BILLINGS, Mont. - Alma Snell says a slice of roasted buffalo lung beats a potato chip any day. And its better for you, too, she contends.
Snell, an elder in the Crow Tribe, shared some of her knowledge about traditional foods and medicines during the recent "Enhancing Tribal Health and Wellness in the New Millennium" conference in Billings, which was sponsored by tribal leaders from Montana and Wyoming.
Snell and other speakers from around the region told participants that "nature's provisions" have sustained native peoples since time immemorial, and there's no reason to stop using them now.
But convincing modern-medicine practitioners that the old ways are still valid is a constant struggle, said Tony Prairie Bear, a Northern Cheyenne tribal member who helped organize the conference.
"We need to emphasis to our health-care providers that we're Indian," Prairie Bear said.
"Western medicine only treats the physical body, the ailments," while the practice of traditional Indian medicine also focuses on the mind and soul.
"My dream is to see us work hand-in-hand with doctors," added Blackfeet herbalist Wilbert Fish. "There's a lot of things out there that can be cured traditionally. We need to work together."
"If you go along with nature and eat the things she provides, your body will have all it needs," said Snell, who went through a long list of plants that can give sustenance, as well as cure ills and ailments.
Milkweed, for example, is used to treat arthritis and warts. Elderberry tea is good for fighting the flu, coneflowers can clear up respiratory problems, and chokecherries will stop diarrhea, she said. Traditional healers still use primrose to battle blood problems, as well as improve complexions and reduces rashes.
Bitterbush, she said, takes the itch out of a poison ivy infection, and Indian lettuce is used to make your body feel good all over.
Arrowleaf balsam root is also used by some traditionalists to treat cancer.
For the more adventurous, prairie onion mixed with a bit of tree sap works as an aphrodisiac, Snell explained.
"Don't you get too wide-eyed about that," she warned.
Other natural commodities include bitterroot, which Snell said helps improve memory, and lichens, which can be sucked on to soothe a sore throat.
Horsemint tea is good for calming nerves, and pennyroyal gives you energy.
Snell said one of her favorite plants is the cattail, which can be eaten a variety of ways.
"When I go into one of those (patches), I think I'm in a mini-mall," she said. "It's a total food product."
Snell and others noted that different tribes across the country use the same plants in many different ways, depending on their local customs. She said she's constantly amazed about the new uses she learns from native peoples in other areas.
While Indian ancestors found a plethora of foods and medicines in the wild, they also got a lot of exercise every day, Snell said. Today, she observed, many people eat too much of the wrong thing, then lie around the house doing nothing.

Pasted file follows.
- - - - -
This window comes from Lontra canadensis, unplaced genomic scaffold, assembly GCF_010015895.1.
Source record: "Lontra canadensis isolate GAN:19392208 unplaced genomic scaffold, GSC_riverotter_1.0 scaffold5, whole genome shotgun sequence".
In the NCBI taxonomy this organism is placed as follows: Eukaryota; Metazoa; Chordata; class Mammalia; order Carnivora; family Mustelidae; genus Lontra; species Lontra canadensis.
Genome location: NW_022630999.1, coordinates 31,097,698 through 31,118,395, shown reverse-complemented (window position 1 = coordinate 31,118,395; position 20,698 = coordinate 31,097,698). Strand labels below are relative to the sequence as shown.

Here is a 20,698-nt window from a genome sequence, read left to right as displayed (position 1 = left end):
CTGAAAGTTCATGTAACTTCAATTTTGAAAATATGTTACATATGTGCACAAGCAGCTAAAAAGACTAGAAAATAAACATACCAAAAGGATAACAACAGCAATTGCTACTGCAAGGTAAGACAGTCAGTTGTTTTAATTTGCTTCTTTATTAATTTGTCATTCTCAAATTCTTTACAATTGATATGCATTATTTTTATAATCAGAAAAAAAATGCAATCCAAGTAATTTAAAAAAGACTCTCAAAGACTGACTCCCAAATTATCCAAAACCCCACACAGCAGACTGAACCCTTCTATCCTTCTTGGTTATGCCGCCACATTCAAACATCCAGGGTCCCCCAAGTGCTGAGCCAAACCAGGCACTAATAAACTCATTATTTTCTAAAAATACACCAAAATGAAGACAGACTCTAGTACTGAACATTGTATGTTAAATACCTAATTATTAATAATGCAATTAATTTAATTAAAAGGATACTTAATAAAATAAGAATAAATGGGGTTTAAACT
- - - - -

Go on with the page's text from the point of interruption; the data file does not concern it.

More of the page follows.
Blackfeet elder Floyd Rider added that he thinks modern medicine has its place, but Indian people shouldn't rely on any one method to keep themselves healthy. While he helps fellow tribal members fight diseases and ailments with traditional medicines, he's also had open-heart surgery and takes prescription medications to help control his diabetes and treat his heart problems.
He said, however, he's often overwhelmed by the number of people who come to him seeking natural alternatives to Western medicine.
Fish said he, too, is often overrun with requests for traditional medicines. During a recent flu outbreak on the Blackfeet Reservation, he said he worked night and day to prepare about 200 gallons of natural treatments for ailing tribal members.
While doctors and other health-care providers often refer patients to him, they usually don't do it until they've exhausted their own healing methods without the desired result.
"The sad thing is that people don't come to medicine men until they're almost dead," Fish said, adding that traditional healers cure a lot of people, but rarely get credit for their work.
"We have to teach," said Rider. "Its not like the olden days anymore. The younger generation has lost its way of life, its culture."
"There"s no reason for you to run up to that hospital every time you have a little pain or cough," Fish said. "There's some real simple stuff out there" that can be gathered in the woods and on the prairie.
In fact, he said, American Indians should band together and start their own pharmaceutical firms, especially considering that many modern medicines are derived from plants and herbs.
The increased demand for echinachea, which grows wild in many areas of eastern Montana, proves the point, he said. Pickers get paid about $1.47 a pound to harvest the plants, and drug companies reap huge profits after they process and market it. American Indians, with their vast knowledge of natural medicines, could be profiting, too, he said.
Fish also noted that there's many myths floating around about native peoples and their various customs. For example, people generally view Plains Indians as being primarily meat-eaters, but the Blackfeet were actually vegetarian for centuries.
In the beginning, he said, traditional stories show that the buffalo ate humans before Napi, the Blackfeet creator, taught the two-leggeds how to hunt.